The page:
chialing chang uses flattened tree bark and barkcloth to create shelves, fans and brooms
 

chialing chang uses flattened tree bark and barkcloth to create shelves, fans and brooms

during DESIGNART tokyo 2019, taiwanese creative chialing chang has presented a solo exhibition of work that reflects her interest in nature, and recent experimentation with organic materials. the exhibit, titled ‘nature as metaphor’, gathers the artist’s investigations into the dichotomy between hardness and softness, dullness and tension, and precision and chance. with a formal education in industrial design, chang’s objective is to act as a bridge between material-related studies and objects with functional and aesthetic features. adopting precise design approaches and diverse material types, her works seek to draw upon the essence of nature itself and the potential landscapes which can result from them.


scalloping series, photo by james teng

 

 

designboom visited the exhibition in tokyo to take a closer look at the projects presented, including ‘scalloping series’ — a study of the ancient handicraft of barkcloth — and ‘floating pattern’ — a series of furniture, which explores softened and flattened tree bark.


photo by james teng

 

 

for her ‘scalloping series’ presented during DESIGNART tokyo 2019, chialing chang studied the ancient craft of the barkcloth making. the technique involves beating sodden strips of the fibrous inner bark of mulberry trees into sheets, which can then be finished into a variety of cloths and materials. through the process, the bark is enlarged to produce thin sheets of cloth primarily used for everyday needs and ceremonial uses across oceania. chang sought to explore further modalities of this gradually-ceased craftsmanship.


photo by james teng

 

 

based on the corresponding characteristics of each piece of barkcloth made, different techniques were adopted for their use. each resulting item retains the original structure of a branch, and parts of its raw surface connect to a wooden handle. the series comprises twelve fans and brooms elaborated with varied shapes and textures. the collection of obejcts draws from forms derived from floral motifs, which intend to reveal the natural states of the raw fiber.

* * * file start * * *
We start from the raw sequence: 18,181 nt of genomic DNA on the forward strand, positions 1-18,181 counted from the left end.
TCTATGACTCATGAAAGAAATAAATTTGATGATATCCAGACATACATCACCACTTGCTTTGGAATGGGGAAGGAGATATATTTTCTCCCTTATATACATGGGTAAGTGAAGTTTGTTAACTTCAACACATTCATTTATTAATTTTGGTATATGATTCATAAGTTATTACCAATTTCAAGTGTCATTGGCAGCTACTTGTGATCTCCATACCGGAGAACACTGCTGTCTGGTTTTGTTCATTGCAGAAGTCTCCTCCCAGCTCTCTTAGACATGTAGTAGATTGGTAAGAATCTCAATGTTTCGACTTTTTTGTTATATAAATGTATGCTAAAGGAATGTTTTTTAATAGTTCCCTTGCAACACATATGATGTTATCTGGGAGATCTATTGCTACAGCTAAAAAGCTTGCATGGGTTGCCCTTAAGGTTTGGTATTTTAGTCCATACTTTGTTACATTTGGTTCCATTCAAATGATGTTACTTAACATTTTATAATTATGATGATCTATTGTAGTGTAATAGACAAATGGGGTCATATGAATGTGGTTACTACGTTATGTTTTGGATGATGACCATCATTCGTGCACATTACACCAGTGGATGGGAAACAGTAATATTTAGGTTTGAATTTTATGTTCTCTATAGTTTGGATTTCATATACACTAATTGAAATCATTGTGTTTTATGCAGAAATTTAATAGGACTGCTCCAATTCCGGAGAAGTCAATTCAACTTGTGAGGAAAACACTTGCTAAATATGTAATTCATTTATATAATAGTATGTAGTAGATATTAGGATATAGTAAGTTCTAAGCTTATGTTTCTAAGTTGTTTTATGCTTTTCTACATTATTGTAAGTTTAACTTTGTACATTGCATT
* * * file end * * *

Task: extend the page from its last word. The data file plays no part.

photo by james teng

 

 

chang’s most recent collection, ‘floating pattern’, further explores expressions and applications of softened and flattened tree bark. being treated with a series of drying, refining, leveling and compressing processes, pieces of japanese cedar bark have been bound together with thin strand boards to form a composite material. seemingly pure at first glance for its raw texture that is directly inherited from nature, this manufactured board contains no actual solid wood, but rather layers of carefully engineered wood.


floating pattern, photo by yuchi guo

 

 

the irregular profile of the bark is taken from a circular arc to a rigid, rectangular shape. ‘floating pattern’ adopts a bottom-up assembly approach, and is composed of geometrical parts. the modular design allows textured bark planks to stagger in a random rhythm. when stacked, the wooden panels form separate compartments, which serve as shelves. the interplay between the voids and the closed spaces result in a freedom from definite, or preconceived patterns. these natural textures eventually merge into a slender tower that spans 2 meters, representing the image of a tree.


photos by yuchi guo

 

 

the bark used in this project have been sourced from industrial waste of the wood sawmill. before the sawing, logs are peeled through the use of high-pressure water jets, removing the rough surface and facilitating subsequent processing. without commercial value, the fallen bark is normally regarded as waste material and is incinerated. working with a material that is commonly undervalued, ‘floating pattern’ aims to bring the bark back to its original context as wood.


before the sawing, logs are peeled through high-pressure water jets to remove the rough surface
photo by yuchi guo


the peeled-off materials
photo by yuchi guo


exhibition view of ‘nature as metaphor’, image © designboom


exhibition view of ‘nature as metaphor’, image © designboom


exhibition view of ‘nature as metaphor’, image © designboom


exhibition view of ‘nature as metaphor’, image © designboom

 

 

project info: 

 

designer: chialing chang
exhibition: ‘nature as a metaphor’
during: DESIGNART tokyo 2019
venue: 文喫 六本木 BUNKITSU roppongi
6-1-20, roppongi, minato-ku, tokyo, japan

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